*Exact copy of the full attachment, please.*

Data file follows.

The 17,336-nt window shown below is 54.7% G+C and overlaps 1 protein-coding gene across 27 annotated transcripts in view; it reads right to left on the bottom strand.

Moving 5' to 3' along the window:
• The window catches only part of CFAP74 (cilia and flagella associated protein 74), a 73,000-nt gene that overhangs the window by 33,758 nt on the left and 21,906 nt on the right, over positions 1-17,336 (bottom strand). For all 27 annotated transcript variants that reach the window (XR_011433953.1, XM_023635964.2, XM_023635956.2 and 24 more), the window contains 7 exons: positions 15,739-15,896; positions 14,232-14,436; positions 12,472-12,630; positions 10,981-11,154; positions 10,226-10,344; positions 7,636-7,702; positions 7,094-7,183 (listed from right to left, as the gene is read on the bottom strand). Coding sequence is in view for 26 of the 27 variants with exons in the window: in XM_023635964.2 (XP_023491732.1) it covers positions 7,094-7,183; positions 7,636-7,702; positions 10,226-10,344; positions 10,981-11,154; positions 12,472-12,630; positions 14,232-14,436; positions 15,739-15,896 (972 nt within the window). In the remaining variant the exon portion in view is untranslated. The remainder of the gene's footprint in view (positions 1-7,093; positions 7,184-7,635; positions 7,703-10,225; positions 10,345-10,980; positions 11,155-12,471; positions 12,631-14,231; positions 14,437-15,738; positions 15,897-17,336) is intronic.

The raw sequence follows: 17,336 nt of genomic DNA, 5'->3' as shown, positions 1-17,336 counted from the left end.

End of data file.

The 17,336-nt window shown below is 54.7% G+C and overlaps 1 protein-coding gene across 27 annotated transcripts in view; it reads right to left on the bottom strand.

Moving 5' to 3' along the window:
• The window catches only part of CFAP74 (cilia and flagella associated protein 74), a 73,000-nt gene that overhangs the window by 33,758 nt on the left and 21,906 nt on the right, over positions 1-17,336 (bottom strand). For all 27 annotated transcript variants that reach the window (XR_011433953.1, XM_023635964.2, XM_023635956.2 and 24 more), the window contains 7 exons: positions 15,739-15,896; positions 14,232-14,436; positions 12,472-12,630; positions 10,981-11,154; positions 10,226-10,344; positions 7,636-7,702; positions 7,094-7,183 (listed from right to left, as the gene is read on the bottom strand). Coding sequence is in view for 26 of the 27 variants with exons in the window: in XM_023635964.2 (XP_023491732.1) it covers positions 7,094-7,183; positions 7,636-7,702; positions 10,226-10,344; positions 10,981-11,154; positions 12,472-12,630; positions 14,232-14,436; positions 15,739-15,896 (972 nt within the window). In the remaining variant the exon portion in view is untranslated. The remainder of the gene's footprint in view (positions 1-7,093; positions 7,184-7,635; positions 7,703-10,225; positions 10,345-10,980; positions 11,155-12,471; positions 12,631-14,231; positions 14,437-15,738; positions 15,897-17,336) is intronic.

The raw sequence follows: 17,336 nt of genomic DNA, 5'->3' as shown, positions 1-17,336 counted from the left end.